downtownexpress.com
Volume 20 Issue 3 | June 1 -7, 2007

Downtown Express photo by Lorenzo Ciniglio

Jenny Chang, left, and Laura Barrera-Vega of Upwardly Global said they have had trouble getting Asian-Americans to take advantage of the group’s job services even though their office is in Chinatown.

Chinatown job group struggles to reach the Chinese

By Jennifer Milne

When Upwardly Global moved its offices to Chinatown last October, the organization thought it would be an opportunity to connect with Chinese immigrant professionals seeking jobs.

“When we came here, we were so excited,” said Laura Barrera-Vega, 27, the marketing coordinator for job seeker services. “We said, ‘this is it, we are here, we’re in Chinatown.’”

So far the group has helped only two Chinese job seekers.

But that doesn’t mean Barrera-Vega’s optimism has waned one bit – after all, she was in the place of so many immigrants to the U.S. just three years ago. She couldn’t find more than hourly jobs in restaurants and jewelry stores a year ago, and now she’s working for a non-profit that helps other immigrants find a job in their field here.

“I emigrated from Cali, Colombia, and I went through the whole process,” Barrera-Vega said. “I had panic attacks and depression. I didn’t have any contacts or networks here.”

In an effort to better reach the Chinese, Upwardly Global has worked with the only Asian-American in the City Council, John Liu of Flushing, and currently there are two Chinese clients of about 150, which Jenny Chang, 25, Upwardly Global’s employer network coordinator says is “huge.”

Chang, who is fluent in Mandarin, believes that the reason the Chinese community has been unresponsive to the group’s outreach efforts is that it’s so tightly knit. Members of the community rely on one another rather than outside support, for networking, connections and jobs, she said.

“The Chinese population has been one of the toughest immigrant communities to reach,” added Barrera-Vega. “Each community has its own way to be approached. I’ve tried to give out fliers, but it hasn’t worked well. We need to find some method of outreach the community is comfortable with.”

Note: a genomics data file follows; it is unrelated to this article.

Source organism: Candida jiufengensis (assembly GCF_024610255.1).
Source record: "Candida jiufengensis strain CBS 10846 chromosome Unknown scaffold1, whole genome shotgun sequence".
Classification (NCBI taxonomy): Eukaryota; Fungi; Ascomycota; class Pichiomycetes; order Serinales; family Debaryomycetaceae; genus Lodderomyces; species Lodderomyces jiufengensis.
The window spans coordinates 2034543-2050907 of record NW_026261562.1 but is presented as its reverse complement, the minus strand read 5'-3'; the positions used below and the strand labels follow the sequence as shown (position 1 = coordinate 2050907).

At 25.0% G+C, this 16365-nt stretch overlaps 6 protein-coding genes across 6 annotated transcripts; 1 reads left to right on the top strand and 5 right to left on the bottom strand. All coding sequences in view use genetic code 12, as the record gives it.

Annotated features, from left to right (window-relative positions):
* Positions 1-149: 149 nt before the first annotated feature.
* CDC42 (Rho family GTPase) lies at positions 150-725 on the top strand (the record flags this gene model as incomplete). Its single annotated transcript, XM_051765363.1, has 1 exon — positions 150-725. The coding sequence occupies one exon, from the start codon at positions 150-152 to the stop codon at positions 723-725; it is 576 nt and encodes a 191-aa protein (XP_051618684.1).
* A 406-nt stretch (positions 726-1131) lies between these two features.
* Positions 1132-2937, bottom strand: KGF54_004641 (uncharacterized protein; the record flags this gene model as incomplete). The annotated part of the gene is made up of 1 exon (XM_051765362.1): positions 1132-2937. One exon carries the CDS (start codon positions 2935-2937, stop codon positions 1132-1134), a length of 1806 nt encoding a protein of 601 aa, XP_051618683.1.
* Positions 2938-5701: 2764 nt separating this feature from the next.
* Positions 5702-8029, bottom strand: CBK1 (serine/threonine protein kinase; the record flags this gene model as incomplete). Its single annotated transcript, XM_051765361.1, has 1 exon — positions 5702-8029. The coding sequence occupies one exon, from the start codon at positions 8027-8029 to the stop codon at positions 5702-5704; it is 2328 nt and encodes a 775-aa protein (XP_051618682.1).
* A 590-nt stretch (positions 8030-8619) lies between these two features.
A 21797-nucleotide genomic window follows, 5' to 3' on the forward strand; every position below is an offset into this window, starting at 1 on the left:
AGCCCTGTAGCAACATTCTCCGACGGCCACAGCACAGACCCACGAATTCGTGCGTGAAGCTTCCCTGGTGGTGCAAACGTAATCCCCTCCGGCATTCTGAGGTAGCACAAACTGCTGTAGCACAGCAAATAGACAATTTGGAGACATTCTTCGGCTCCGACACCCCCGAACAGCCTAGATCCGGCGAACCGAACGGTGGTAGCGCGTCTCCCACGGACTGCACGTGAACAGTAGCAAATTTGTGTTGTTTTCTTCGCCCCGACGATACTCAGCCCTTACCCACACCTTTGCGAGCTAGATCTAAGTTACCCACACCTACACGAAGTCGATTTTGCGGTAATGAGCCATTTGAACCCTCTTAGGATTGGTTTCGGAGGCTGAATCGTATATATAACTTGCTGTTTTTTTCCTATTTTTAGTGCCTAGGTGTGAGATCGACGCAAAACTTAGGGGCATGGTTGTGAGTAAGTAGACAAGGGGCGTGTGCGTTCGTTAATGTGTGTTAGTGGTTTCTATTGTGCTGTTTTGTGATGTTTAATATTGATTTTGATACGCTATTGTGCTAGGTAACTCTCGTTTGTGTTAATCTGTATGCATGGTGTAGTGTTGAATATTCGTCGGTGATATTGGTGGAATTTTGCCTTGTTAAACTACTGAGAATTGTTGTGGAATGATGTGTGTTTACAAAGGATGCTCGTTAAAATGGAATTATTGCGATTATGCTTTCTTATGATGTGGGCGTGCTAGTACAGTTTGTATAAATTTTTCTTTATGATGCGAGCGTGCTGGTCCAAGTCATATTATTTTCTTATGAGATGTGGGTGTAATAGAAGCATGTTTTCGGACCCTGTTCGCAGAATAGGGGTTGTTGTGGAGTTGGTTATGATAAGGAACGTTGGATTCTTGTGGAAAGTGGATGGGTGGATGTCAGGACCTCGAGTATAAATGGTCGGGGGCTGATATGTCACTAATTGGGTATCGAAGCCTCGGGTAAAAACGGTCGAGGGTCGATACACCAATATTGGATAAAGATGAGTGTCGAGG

Upwardly Global began when founder Jane Leu toured a U.S. chicken processing plant seven years ago and was shocked by what she found. The manager offered to introduce Leu to his two best workers, and she met them -- a brain surgeon from Bosnia and an engineer from Iraq -- as they picked apart chicken carcasses on an assembly line.

Seeing immigrants working below their educational and professional levels prompted Leu to write the business plan for Upwardly Global, a non-profit organization that specializes in finding immigrant professionals a job in their field. Upwardly Global, also known as UpGlo, works with job seekers to tailor their resumes and improve their interview skills, while simultaneously helping companies realize the strengths of a candidate from another country.

“We’re working on both sides of the equation,” Chang said. “We teach job seekers to write a one-page resume, and we work with H.R. staff in companies. There’s a branch of UpGlo that builds relationships with Fortune 1,000 companies, and we train recruiting staff to better interview foreign candidates.”

The organization began in San Francisco in 2000, and opened its New York satellite office in DUMBO last June. The New York office moved to 401 Broadway in October. Since its inception, Barrera-Vega says, Upwardly Global has worked with about 500 job seekers, total, in New York and San Francisco, and placed 30 in New York thus far.